Times were tough for the Commonwealth Cotton Mill; either that, or Brodie Duke’s bookkeeper had slipped up, because the Durham County sheriff was set to auction off some mill property by the railroad for $513.20 in back taxes.
Times must have been tougher for H.H. Dowdee, though. He stood to lose 76 acres on Cornwallis Road because he owed the county a whopping assessment of $8. Duke and Dowdee had plenty of company, though, because the roster of owners on the sheriff’s for-sale list filled most all of a newspaper page that morning: Thursday, Sept 3, 1914.
All in all, though, those were the Good Old Days. Elsewhere around town a century ago, the superior court wound up its term so the circuit judge could catch the noon train home. Murder suspect Louis Bradsher had his case continued, as did Charles Coplan, who was charged with going into a room at the Bell hotel with burglary on his mind.
In other amusements, the Paris movie house was showing a three-reel feature called “Jim Webb Senator” – a tale of a country politician prevailing over Washington corruption, directed by and starring the popular King Baggott.
Those who had already seen the movie could pass the time observing workmen erecting the new five-foot by 10-foot electric sign atop the E.E. Bragg & Co. shoe store at Main and Church streets,. The name “E.E. Bragg” was 12 feet long, between two emblems of the Selz Shoes brand of Chicago.
And there were more to come, as Bragg had ordered two more electric signs from the Durham Traction Co. – that entrepreneurial outfit that, the previous Christmas, erected the city’s Slogan Sign (“Durham Renowned The World Around Health Wealth Progress Success) to promote the power of electrified advertising.
In those Good Old Days, Durham was looking forward to the county fair at Lakewood Park, which promised balloon ascensions, a high-dive act and acrobats performing on a horse and a wagon full of hay, all five days of the fair and all free. The fair would be going on day and night, with farm exhibits in the dancing pavilion, manufactured articles in the skating rink and the bowling alley turned over to poultry.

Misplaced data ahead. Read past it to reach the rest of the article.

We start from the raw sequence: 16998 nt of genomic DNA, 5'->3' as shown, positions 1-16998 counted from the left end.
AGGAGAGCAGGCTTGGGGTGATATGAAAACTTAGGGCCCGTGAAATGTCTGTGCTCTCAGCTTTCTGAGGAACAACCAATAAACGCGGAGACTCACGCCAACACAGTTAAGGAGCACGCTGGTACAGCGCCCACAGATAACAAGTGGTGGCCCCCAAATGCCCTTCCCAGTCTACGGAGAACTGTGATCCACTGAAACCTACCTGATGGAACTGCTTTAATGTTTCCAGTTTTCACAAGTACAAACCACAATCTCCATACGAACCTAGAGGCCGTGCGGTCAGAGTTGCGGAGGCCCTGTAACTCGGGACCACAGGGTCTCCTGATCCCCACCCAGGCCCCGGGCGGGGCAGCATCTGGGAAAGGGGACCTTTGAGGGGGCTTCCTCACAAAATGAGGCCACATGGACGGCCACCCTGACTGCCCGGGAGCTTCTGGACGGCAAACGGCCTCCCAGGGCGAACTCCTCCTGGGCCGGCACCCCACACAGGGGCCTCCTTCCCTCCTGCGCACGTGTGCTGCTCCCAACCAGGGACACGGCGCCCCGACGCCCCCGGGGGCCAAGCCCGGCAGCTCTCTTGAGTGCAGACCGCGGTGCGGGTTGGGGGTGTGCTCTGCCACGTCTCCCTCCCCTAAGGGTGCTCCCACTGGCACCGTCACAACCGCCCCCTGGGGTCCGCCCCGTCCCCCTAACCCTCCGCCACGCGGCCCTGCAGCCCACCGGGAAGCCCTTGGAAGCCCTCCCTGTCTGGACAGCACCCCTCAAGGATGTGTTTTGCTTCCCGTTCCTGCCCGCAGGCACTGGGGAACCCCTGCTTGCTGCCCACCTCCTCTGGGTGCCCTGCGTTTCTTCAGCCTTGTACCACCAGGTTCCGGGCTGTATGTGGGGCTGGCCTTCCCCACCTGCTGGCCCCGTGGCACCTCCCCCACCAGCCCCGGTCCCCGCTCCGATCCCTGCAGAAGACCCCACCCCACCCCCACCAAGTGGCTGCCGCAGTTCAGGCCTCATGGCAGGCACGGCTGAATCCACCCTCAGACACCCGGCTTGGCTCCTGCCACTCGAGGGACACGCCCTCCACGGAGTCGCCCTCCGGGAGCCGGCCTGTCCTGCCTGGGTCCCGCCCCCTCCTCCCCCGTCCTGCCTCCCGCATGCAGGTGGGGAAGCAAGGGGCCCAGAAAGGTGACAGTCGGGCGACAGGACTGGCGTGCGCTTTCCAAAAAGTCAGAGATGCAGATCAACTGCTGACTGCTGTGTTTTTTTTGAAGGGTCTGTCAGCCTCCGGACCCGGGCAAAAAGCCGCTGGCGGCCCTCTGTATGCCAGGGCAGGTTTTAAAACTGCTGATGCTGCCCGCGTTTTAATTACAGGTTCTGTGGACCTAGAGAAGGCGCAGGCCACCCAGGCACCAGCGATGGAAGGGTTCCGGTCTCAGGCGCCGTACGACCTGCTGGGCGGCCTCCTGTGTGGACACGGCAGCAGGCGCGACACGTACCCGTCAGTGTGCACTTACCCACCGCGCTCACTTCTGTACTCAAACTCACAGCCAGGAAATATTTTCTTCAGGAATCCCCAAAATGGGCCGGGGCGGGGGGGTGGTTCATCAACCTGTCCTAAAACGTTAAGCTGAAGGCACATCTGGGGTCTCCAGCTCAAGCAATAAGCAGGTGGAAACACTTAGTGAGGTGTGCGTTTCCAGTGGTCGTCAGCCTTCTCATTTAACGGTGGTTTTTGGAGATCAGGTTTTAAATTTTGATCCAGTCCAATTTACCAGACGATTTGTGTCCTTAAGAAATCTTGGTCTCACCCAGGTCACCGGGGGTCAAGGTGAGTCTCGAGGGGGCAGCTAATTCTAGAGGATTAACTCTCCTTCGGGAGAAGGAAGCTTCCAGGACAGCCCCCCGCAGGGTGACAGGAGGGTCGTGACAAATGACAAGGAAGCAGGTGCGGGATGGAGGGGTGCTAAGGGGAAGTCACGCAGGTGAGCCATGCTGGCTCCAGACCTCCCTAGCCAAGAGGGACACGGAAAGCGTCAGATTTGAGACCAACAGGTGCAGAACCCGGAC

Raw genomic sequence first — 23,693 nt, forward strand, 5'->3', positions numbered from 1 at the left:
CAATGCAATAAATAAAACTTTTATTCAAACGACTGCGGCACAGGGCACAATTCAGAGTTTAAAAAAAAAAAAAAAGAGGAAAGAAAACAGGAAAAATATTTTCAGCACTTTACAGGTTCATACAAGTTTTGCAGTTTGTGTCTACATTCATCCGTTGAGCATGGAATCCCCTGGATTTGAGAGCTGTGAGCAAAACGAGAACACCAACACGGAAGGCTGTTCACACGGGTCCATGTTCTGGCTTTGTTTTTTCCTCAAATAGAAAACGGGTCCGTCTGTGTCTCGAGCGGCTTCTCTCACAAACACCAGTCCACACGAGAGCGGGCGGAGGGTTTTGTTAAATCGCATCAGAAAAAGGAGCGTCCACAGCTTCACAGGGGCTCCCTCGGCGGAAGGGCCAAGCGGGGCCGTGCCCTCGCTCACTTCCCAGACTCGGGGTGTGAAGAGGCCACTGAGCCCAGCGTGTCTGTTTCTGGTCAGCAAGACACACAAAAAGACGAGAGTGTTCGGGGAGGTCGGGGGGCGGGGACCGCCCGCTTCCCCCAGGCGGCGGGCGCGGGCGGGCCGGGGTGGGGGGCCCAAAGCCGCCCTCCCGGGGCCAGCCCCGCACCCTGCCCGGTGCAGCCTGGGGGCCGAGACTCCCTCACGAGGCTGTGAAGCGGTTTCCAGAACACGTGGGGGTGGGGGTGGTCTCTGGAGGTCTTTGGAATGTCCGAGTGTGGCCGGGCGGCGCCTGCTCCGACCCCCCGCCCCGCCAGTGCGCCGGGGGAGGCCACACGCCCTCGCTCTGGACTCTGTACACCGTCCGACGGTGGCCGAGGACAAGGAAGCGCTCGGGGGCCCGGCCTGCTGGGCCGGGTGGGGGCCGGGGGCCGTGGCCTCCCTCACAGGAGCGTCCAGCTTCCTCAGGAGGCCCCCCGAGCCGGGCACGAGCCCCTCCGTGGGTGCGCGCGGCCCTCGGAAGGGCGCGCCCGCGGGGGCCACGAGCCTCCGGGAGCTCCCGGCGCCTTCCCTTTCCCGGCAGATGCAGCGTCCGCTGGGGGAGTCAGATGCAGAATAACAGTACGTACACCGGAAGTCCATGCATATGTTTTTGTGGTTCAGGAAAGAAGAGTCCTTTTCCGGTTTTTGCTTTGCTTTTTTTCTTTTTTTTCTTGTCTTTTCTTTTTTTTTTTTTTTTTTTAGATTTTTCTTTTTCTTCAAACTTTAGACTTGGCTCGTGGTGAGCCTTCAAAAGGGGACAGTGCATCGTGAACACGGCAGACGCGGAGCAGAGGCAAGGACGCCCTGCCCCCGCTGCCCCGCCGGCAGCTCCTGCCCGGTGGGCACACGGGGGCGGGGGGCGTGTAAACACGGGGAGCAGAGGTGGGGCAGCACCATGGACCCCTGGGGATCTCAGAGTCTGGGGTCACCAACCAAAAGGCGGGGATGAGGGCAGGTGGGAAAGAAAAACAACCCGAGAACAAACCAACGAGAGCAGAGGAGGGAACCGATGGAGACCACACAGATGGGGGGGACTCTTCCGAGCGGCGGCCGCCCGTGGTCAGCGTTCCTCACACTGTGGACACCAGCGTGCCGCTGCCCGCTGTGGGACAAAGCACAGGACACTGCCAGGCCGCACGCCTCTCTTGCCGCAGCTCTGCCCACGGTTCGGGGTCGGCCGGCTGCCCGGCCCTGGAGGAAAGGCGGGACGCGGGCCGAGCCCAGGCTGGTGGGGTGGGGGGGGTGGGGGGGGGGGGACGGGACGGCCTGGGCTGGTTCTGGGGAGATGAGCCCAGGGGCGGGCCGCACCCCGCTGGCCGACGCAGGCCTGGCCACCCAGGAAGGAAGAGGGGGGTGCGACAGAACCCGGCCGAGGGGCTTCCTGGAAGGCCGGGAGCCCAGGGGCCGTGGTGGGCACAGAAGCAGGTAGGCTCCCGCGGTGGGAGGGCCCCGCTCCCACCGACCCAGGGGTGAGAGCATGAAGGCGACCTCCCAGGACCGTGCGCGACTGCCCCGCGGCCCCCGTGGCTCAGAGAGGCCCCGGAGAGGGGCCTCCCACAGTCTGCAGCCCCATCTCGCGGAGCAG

The town was also looking forward to the tobacco market’s opening on the 15th, with warehousemen expecting a full crop of buyers and a pretty good crop of local tobacco. It was hard to predict the prices, though – in the markets farther south the prices took a dive when, as a Durham forecast put it, “the countries of Europe jumped at one another’s throats and caused the world to forget that it will want to smoke.”
So the Great War, just over a month old, was making itself felt in Durham. War news took over the morning papers – German aeroplanes bombing Paris, the Russians advancing in Austria, Greece and Turkey making preparations to treat their wounded once they were drawn in.
Three years later, the Star Brick Warehouse would have been turned into quarters for Battery C, a Durham unit of the National Guard, which would go on to fight in the Argonne in 1918. Cigarette taxes would double in the years not far ahead, food get so expensive Trinity College would turn part of its campus into a vegetable patch, and Brodie Duke’s Commonwealth Cotton Mill would be going gangbusters with the wartime demand for cotton socks.
But on the Good Old Day of Sept. 3, 1914, all that was still over there, and in the ever-entrepreneurial Bull City the sharp sorts saw marketing opportunity in the times. John Sprunt Hill took out an ad in that morning’s paper for his Home Savings Bank, headlined “Neutrality.” It read:
“President Wilson has issued a message advising the people to maintain Neutrality, and not take sides with the nations now at war.
“This is good counsel.
“Now is the time for industry and saving.
“Start an account with us.”
The bank’s savings accounts were paying 4 percent interest. Those were some Good Old Days, fer sure.